Disparate Thoughts

I only take a few things seriously: hardcore music, poetry, radical activism, and allergy-free treats.
Ryan Harvey

—The Ballad of the Hudson Valley Rent Strikes

I haven’t been listening to this much lately, but it is definitely appropriate. It’s so powerful, passionate, and haunting. Up the punx!

It was the fall of 1839, the place was New York State 
In the Hudson River Valley, on the Rennselaer Estate 

A sheriff seeking rent pay was warned what he might find 
And there were tin horns blowing from the hillside 

What the shrieking of the horns meant the sheriff wasn’t sure 
But he was met with opposition stronger than he’d seen before 
As farmers dressed in calico came pouring out the woods 
The tenants then assembled there and stopped him where he stood 

He presented them with writs demanding back-rent pay 
They seized the writs and burned them and sent him on his way 
For so long they had they suffered and now they’d organized 
And there were tin horns blowing from the hillside 

Now this was not the first time that tensions rose like this 
Back in 1750 and again in 66 
They’d fought against patroonship against the landlord’s rule 
And this time they we’re ready for a battle 

Mass meetings of the tenants led to organized dissent 
That same December they came again collecting rent 
But what the sheriff and his posse of 500 didn’t know 
Was there we’re 2,400 in calico 

They were armed with clubs and pitchforks, assembled and arranged 
They sent the sheriff and his soldiers back the way they came 
They said the revolution was once again alive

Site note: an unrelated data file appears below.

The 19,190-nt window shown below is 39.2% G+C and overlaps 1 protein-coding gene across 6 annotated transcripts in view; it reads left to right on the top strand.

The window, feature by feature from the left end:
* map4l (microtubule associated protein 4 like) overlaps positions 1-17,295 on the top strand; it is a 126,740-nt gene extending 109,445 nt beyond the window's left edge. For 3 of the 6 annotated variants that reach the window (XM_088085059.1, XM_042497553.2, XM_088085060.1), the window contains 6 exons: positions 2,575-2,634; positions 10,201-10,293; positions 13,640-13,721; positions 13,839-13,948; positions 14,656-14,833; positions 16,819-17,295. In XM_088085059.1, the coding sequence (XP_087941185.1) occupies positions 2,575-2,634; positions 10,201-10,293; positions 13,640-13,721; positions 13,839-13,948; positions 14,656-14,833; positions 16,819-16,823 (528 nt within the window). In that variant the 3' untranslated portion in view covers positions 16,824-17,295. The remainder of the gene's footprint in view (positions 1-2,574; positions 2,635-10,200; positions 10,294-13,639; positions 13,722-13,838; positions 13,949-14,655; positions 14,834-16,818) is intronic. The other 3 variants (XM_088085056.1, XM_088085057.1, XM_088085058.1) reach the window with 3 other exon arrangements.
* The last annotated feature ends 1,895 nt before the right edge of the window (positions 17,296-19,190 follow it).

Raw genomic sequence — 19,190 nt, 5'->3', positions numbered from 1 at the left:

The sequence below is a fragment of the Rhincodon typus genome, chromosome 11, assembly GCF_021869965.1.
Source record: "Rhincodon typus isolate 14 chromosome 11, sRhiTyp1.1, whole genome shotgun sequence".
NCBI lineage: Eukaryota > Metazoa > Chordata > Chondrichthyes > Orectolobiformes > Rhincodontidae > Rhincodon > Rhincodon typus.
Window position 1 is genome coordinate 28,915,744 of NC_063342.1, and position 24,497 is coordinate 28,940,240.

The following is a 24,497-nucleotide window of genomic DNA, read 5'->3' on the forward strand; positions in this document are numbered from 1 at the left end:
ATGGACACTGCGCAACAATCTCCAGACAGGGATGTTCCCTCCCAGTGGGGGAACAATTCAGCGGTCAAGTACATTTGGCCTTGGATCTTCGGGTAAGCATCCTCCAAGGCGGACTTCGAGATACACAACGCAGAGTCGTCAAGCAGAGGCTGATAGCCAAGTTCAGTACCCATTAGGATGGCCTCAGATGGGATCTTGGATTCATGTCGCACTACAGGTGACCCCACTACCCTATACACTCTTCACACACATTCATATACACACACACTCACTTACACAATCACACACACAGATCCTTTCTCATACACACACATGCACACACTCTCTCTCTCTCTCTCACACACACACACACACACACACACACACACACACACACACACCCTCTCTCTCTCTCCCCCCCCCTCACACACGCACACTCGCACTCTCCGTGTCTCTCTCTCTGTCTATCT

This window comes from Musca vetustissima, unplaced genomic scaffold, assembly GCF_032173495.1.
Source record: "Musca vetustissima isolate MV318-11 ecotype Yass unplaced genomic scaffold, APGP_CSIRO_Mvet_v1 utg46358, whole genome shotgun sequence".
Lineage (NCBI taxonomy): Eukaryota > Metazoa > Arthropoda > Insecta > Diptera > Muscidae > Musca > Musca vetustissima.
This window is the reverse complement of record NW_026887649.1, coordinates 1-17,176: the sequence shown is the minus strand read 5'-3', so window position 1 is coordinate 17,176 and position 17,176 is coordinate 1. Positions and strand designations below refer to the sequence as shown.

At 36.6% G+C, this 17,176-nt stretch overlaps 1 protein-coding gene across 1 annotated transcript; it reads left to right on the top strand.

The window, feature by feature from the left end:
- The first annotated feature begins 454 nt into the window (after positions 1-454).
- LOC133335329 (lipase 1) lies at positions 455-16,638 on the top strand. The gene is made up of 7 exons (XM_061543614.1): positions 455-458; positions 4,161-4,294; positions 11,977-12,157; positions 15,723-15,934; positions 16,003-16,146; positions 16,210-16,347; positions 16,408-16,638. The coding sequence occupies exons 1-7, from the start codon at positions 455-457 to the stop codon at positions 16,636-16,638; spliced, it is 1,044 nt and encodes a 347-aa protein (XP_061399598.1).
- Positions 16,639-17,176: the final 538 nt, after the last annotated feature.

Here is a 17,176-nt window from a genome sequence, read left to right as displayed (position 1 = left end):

And there were tin horns blowing from the hillside 

The landlords owned the stores, the timber, all the houses too 
Put yourself in the picture and think what you would do 
He taxed you for your labor and he taxed you for your land 
Every farmer in the valley paid was his servant 

He was free to ride his horse and drink his wine and gather wealth 
So far from a misery he’d never know himself 
Over 80,000 people we’re impoverished by his greed 
While he was filling his life up with luxury 

Calico was chosen as the costume for the plan 
Paying tribute to the natives who’d driven from this land 
They agreed to take their power back, assembled by the cry 
Of tin horns blowing from the hillside 

In county after county, the movement spread and grew 
Til over 10,000 we’re prepared to see it through 
They tarred and feathered deputies and burned the landlords writs 
Direct action against the culprits 

By 1845 it was clear it wouldn’t last 
They introduced petitions but of course they didn’t pass 
After a farmer killed a deputy, the troops we’re ordered in 
Nearly 100 tenants we’re imprisoned 

They tried a few with murder, sentenced 2 more to be hanged 
Forced 2 to write letters urging others to disband 
It wasn’t long before the politicians slithered in 
Reduced the sentences to life in prison 

The next Governor elected pardoned those still locked away 
Passed some laws and made some speeches, but kept thing’s much the same 
They maintained domination of the many by the few 
Though some aspects we’re abolished and the owner-class grew 

They crushed them with their weapons then they crushed them with the law 
But if you listen closely you can here the tin horn’s call 
They can build the strongest shackles, but one day they will crack 
And as history repeats people learn from the past 

Yes there’s a warning in this story for the tyrants of today 
From Philly to Chiapas to Immokalee 
When the water starts to boil then the pot will overflow 

It won’t be long before you hear the tin horns blow” 

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  6. songsfortheliving said: oo0o the ryan harveyz
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This work by Sean Ahern is licensed under a Creative Commons Attribution-NonCommercial-NoDerivs 3.0 Unported License.